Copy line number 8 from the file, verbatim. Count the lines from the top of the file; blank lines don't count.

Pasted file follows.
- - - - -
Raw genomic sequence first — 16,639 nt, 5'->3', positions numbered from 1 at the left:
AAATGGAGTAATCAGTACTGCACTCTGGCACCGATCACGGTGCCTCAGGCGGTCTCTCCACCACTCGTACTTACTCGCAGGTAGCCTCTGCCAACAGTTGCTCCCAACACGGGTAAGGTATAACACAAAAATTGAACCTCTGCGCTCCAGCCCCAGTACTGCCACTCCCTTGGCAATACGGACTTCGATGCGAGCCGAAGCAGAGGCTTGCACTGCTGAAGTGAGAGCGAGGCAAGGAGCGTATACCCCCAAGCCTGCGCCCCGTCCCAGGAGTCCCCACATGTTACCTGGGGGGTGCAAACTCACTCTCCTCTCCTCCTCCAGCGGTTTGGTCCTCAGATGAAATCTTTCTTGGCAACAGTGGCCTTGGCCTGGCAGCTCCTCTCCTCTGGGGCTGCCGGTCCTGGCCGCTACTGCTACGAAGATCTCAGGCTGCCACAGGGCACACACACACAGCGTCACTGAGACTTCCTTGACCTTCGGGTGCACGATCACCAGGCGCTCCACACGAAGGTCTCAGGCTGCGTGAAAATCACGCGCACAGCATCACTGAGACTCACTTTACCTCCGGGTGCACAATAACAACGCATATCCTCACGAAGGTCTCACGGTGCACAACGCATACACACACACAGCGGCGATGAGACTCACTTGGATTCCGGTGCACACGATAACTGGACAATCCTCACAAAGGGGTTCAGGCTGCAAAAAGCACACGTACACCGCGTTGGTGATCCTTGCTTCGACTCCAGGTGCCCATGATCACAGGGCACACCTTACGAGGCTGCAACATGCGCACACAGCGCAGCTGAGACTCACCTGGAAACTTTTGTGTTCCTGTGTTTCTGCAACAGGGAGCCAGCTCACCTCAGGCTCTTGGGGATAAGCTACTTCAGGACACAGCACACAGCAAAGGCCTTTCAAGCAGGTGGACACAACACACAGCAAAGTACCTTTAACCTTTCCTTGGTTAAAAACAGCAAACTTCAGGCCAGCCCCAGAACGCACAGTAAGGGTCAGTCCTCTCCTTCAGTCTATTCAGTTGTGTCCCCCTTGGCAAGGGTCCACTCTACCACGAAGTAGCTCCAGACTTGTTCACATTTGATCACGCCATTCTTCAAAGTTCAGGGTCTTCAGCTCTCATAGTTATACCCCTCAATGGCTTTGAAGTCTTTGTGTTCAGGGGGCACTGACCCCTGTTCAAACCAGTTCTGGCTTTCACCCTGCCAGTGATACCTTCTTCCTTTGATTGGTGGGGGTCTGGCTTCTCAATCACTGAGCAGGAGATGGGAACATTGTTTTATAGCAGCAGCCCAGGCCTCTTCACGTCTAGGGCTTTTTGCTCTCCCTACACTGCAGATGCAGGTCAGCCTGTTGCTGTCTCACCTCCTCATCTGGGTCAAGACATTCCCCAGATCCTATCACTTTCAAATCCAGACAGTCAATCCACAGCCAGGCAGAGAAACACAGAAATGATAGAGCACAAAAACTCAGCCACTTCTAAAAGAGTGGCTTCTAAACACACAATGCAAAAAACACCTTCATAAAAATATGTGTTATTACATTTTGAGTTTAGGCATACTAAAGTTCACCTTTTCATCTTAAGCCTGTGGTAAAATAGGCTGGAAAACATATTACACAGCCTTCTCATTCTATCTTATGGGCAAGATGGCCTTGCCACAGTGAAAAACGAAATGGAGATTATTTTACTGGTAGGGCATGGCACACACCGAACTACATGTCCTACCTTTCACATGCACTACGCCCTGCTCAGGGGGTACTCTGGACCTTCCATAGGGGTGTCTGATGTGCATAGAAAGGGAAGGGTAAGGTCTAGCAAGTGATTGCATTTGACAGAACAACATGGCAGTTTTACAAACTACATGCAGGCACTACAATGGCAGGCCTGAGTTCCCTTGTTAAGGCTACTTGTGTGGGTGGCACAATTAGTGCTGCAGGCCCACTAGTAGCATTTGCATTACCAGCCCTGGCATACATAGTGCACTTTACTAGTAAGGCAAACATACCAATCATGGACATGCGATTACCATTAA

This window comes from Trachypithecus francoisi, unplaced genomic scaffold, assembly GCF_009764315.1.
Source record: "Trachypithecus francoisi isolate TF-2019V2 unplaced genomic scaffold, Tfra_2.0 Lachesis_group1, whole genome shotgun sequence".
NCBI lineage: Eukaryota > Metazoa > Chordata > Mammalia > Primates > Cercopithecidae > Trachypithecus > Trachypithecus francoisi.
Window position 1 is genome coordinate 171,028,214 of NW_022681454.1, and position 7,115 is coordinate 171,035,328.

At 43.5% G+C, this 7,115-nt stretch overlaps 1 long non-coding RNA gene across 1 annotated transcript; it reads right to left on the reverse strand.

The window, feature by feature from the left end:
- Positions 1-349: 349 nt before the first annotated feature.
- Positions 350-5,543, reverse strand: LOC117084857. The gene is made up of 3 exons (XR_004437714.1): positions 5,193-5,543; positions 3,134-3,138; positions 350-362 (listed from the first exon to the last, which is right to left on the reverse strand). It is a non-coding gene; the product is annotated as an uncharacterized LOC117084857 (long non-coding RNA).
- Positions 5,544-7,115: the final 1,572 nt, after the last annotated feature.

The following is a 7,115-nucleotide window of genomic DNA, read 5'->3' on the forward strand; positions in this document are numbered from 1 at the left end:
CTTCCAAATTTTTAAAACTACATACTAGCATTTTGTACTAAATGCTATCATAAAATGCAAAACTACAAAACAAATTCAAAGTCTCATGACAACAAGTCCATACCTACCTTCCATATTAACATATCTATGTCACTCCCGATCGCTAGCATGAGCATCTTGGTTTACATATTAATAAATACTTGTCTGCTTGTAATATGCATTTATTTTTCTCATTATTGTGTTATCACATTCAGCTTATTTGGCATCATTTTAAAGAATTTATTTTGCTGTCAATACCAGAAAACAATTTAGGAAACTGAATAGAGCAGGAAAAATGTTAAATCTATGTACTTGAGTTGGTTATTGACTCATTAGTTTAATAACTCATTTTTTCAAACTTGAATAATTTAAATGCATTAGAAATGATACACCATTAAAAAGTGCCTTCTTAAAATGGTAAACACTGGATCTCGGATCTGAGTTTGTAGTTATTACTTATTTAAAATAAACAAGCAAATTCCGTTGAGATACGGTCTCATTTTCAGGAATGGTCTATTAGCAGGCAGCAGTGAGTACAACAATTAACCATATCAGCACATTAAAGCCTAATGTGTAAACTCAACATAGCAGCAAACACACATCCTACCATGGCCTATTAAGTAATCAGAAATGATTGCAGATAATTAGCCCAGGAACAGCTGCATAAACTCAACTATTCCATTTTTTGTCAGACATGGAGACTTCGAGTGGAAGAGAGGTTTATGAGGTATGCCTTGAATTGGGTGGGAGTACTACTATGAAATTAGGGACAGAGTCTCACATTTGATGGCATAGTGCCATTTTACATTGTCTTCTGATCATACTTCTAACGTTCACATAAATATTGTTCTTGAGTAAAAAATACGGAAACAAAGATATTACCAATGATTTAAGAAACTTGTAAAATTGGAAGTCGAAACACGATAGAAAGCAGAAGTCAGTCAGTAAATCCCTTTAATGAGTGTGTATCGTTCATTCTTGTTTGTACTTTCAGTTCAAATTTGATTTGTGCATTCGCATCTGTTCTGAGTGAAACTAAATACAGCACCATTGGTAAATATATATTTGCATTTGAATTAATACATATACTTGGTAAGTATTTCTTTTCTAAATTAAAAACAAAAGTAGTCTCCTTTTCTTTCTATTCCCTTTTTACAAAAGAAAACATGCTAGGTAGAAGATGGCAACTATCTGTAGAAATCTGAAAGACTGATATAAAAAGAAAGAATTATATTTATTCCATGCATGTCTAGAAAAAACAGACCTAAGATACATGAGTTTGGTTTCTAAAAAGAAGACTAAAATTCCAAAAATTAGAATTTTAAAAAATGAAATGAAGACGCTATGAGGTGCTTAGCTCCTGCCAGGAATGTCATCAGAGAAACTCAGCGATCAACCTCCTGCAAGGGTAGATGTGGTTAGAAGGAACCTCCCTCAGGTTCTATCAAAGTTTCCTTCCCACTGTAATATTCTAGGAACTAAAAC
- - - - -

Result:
The window, feature by feature from the left end: